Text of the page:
For most of us writing started the same way. It was an escape from or an extension of our daily lives. Something we have done since we were children purely for the pleasure of bringing worlds and characters alive. We may have started with dinosaurs in the bath, action men or Barbie, Warhammer or toy soldiers. Somewhere it started out of a desire to simply create.
Then we let somebody read our writing as we got older. And from that first moment you receive an even remotely positive reaction you crave more. You begin writing now because you enjoy the creativity and because you want people to engage with your stories. You post them to your blogs or on writers forums. Publicly you are relaxed, cool, inwardly you screen every negative comment that stabs too close to your heart and relish every view, every piece of praise.
You check your blog stats countless times through the night and set up a perfectly conservative number of timed tweets to plug that new story on twitter on the hour, every hour. However those views and comments can only appease you for so long, like a drug addict in search of your next high you start sending off to publishers. Secretly at first. Don’t want people to know about your endless amounts of rejections (take a look at JK Rowlings rejection pile for Harry Potter).
One of two things happens next. Somebody takes a gamble on you and publishes your work providing you with a whole new set of things to obsesses over, secretly, inwardly. Alternatively you see your writer contacts getting published and don’t want to get left behind so you publish The Novel yourself. Just one sale outside your family is all you want, to vindicate your view of yourself as a writer, as someone with something to say, somebody with something people are willing to pay for. Then it happens, heck you even get a couple of reviews. And then the obsession starts over again with book sales…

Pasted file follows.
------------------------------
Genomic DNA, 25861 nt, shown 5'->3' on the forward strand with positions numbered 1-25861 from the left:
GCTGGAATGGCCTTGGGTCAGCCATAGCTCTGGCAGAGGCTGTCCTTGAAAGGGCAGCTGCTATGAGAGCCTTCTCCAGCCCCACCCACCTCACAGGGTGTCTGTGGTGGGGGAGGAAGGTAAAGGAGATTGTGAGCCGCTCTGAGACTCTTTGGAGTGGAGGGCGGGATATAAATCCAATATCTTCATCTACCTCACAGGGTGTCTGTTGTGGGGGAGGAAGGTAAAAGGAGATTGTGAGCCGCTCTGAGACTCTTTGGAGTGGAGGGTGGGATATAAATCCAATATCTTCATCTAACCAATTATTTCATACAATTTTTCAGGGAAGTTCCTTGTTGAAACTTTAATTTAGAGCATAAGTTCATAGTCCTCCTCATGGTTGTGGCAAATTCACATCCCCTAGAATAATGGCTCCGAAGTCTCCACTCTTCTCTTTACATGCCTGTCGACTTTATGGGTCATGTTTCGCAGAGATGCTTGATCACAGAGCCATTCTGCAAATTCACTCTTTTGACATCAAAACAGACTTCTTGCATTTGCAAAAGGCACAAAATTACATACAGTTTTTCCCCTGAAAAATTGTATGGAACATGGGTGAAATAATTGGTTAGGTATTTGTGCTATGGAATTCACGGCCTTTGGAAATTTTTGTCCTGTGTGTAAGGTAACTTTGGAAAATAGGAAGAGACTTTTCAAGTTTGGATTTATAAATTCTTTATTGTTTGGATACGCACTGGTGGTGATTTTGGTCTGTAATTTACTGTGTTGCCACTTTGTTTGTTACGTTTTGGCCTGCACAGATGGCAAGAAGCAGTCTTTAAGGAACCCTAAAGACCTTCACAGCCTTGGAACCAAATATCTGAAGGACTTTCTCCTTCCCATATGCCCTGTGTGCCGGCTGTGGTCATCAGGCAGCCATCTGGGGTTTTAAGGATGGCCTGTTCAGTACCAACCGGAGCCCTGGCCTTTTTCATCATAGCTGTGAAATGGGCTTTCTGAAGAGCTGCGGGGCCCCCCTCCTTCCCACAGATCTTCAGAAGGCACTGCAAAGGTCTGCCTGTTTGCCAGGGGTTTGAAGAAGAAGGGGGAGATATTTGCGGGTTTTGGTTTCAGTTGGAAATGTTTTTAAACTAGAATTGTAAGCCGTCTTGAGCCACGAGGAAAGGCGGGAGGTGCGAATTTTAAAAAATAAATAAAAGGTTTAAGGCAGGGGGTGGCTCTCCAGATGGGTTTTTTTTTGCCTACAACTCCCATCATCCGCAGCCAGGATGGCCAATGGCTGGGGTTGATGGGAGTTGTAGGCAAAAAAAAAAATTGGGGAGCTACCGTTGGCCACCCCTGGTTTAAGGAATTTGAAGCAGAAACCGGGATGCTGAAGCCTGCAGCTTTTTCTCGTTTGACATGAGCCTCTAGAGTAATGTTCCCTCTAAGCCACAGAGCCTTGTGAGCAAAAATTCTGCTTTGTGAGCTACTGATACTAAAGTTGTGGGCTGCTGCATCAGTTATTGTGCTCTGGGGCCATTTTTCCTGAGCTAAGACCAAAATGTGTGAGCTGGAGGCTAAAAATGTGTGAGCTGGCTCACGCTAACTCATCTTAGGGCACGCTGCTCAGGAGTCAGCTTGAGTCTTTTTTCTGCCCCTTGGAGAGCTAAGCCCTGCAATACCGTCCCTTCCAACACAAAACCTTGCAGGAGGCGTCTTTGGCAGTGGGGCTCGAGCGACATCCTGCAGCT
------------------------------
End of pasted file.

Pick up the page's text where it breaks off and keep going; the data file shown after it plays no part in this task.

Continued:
We all start out with modest expectations, some quite honestly just sharing their spare time hobby. No secret aspirations whatsoever. But with each little engagement, each little success, the goal posts move and expectations change. Its natural, to an extent it is healthy. Just never forget, when obsessing over all those stats why you started writing in the first place.
You enjoy it.